Prologue: Flight

Scattered weeds rustled slightly beneath small pattering feet, and slender beams of brown and green stabbed the sky above, like thin fingers from Earth's own hand grasping desperately at the sun. Yet there was no golden light dappling the forest floor, only a monotonous doppelganger of a sky filled with blinding white-grayness, as if God had wrapped the world in a phantasmal bed-sheet. Rivulets of frigid rain hurtled down at sharp angles, and the sky darkened slightly, covering the trees in an increasingly somber obscurity.
A young boy trudged on through the twisted foliage. He emanated an aura of awkward unease which sharply contrasted with his peaceful surroundings. Even the statuesque firs seemed to stop down and gaze at the humble intruder.
His clothes were torn from his initial flight into the woods, garments of scarlet so dim that the massive bloodstain streaking across his chest was barely visible.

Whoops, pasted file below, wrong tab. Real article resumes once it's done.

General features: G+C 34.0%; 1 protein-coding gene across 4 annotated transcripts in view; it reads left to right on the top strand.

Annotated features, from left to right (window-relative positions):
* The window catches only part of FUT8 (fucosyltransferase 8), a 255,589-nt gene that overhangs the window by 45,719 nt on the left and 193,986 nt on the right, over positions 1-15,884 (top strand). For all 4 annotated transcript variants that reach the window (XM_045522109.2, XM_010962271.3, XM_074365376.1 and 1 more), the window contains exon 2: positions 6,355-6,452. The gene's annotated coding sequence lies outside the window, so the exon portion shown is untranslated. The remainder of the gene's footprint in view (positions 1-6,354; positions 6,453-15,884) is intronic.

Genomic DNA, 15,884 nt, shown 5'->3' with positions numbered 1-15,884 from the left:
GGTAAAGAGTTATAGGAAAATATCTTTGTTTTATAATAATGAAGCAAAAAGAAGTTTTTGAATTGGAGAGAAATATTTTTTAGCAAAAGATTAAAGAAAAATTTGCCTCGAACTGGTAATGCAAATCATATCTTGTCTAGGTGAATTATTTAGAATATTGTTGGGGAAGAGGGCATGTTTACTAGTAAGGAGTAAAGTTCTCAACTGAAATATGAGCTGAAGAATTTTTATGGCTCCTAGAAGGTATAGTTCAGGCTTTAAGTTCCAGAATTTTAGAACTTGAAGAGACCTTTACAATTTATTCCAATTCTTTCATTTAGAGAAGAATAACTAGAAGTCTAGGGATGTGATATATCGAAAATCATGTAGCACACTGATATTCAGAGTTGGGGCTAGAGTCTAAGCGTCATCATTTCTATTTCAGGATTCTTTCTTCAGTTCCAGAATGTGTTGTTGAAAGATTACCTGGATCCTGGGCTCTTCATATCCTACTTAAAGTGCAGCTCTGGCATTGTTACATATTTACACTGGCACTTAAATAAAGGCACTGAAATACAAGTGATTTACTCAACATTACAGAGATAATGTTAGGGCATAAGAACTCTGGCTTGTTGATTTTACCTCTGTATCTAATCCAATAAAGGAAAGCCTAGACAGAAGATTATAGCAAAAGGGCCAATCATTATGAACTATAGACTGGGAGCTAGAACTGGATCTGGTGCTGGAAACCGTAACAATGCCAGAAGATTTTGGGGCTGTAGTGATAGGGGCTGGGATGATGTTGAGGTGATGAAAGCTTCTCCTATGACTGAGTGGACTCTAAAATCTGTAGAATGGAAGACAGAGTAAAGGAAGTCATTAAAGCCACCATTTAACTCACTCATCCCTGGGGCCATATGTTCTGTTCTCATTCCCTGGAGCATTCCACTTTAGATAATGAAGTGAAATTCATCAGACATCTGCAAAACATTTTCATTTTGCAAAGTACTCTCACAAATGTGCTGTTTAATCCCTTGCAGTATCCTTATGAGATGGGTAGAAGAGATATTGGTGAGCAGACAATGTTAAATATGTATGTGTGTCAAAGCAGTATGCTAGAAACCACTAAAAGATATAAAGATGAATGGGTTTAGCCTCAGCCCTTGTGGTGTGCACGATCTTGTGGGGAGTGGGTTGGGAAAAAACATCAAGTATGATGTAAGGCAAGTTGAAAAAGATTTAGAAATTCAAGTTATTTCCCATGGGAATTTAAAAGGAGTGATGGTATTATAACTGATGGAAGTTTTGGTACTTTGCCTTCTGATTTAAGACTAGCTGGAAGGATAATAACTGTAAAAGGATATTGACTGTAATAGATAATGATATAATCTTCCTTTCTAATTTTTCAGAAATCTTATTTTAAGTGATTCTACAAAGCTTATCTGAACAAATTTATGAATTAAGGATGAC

The boy brushed off a leaf that had fallen onto his narrow shoulder. Memories forced their way into his mind: a dark room, and his own shallow breathing into his mother's warm arms, occasionally interrupted by deep grunts and ear-splitting cries that were all to near to bear. And lastly, a soft whisper begging him to flee.
Eventually he arrived at a small pond sheeted over like a mirror, protecting the microcosm of life thriving beneath the surface. Occasional ripples betrayed the locations of tiny insects skating on the water or yellow-crested tortoises lazily rising for air.
Thirst brought the boy to his knees, and he lowered his cupped palms into the pond. The water was dirty, but not enough so to deter the boy from eagerly gulping it down his desiccated throat. He reached down for another swallow, which caused a small turquoise fish to dart away into the depths. As he looked up to the edge of the lake, he noticed an iridescent flare rising from the pond's murky deeps. It floated towards the surface ever so slowly, growing brighter every second. He clambered backwards up the slope of the bank and looked upwards. The light was, in fact, not coming from underwater at all.
It was a reflection, of a blindingly radiant object streaking through the sky. For a second he paused in awe. Then the sound reached him, a deep rumbling cacophony that rattled his bones. The object seemed to slow ever so slightly and collapsed into the forest miles away.
There was a moment of silence before the wall of air charged across the pond and slammed the boy into a tree.





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